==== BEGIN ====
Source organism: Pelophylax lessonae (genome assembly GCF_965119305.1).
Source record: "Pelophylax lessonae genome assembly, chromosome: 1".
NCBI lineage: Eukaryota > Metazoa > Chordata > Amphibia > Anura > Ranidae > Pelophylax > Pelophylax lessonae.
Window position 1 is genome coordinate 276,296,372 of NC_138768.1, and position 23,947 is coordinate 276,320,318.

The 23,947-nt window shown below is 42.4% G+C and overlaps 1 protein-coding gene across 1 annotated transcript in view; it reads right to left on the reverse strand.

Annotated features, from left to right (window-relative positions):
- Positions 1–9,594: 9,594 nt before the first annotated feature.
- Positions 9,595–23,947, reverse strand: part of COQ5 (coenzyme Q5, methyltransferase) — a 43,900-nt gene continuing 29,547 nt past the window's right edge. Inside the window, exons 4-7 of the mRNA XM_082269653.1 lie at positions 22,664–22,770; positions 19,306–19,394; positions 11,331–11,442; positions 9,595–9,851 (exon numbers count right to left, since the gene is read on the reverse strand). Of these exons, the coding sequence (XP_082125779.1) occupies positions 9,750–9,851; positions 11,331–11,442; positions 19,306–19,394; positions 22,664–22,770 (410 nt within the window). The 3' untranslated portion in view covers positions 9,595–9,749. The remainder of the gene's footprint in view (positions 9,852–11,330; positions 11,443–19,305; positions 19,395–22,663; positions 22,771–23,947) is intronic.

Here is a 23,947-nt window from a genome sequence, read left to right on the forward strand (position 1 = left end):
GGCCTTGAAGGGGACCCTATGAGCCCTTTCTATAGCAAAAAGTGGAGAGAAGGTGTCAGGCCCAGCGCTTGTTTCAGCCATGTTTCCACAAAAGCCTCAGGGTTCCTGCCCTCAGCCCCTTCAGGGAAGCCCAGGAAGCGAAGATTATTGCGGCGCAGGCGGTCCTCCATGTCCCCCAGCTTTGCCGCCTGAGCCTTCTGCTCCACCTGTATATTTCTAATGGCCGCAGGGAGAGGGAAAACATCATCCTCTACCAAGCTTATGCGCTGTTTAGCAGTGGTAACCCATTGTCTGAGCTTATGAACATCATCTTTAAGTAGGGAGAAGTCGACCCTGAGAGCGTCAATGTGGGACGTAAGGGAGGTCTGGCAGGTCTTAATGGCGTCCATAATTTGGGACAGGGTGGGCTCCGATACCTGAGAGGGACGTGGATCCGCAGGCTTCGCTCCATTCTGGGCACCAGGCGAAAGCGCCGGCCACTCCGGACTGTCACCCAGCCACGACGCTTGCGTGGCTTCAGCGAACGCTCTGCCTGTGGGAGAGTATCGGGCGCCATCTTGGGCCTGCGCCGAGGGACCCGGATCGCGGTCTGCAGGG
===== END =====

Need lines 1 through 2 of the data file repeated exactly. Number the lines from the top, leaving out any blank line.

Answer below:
Source organism: Pelophylax lessonae (genome assembly GCF_965119305.1).
Source record: "Pelophylax lessonae genome assembly, chromosome: 1".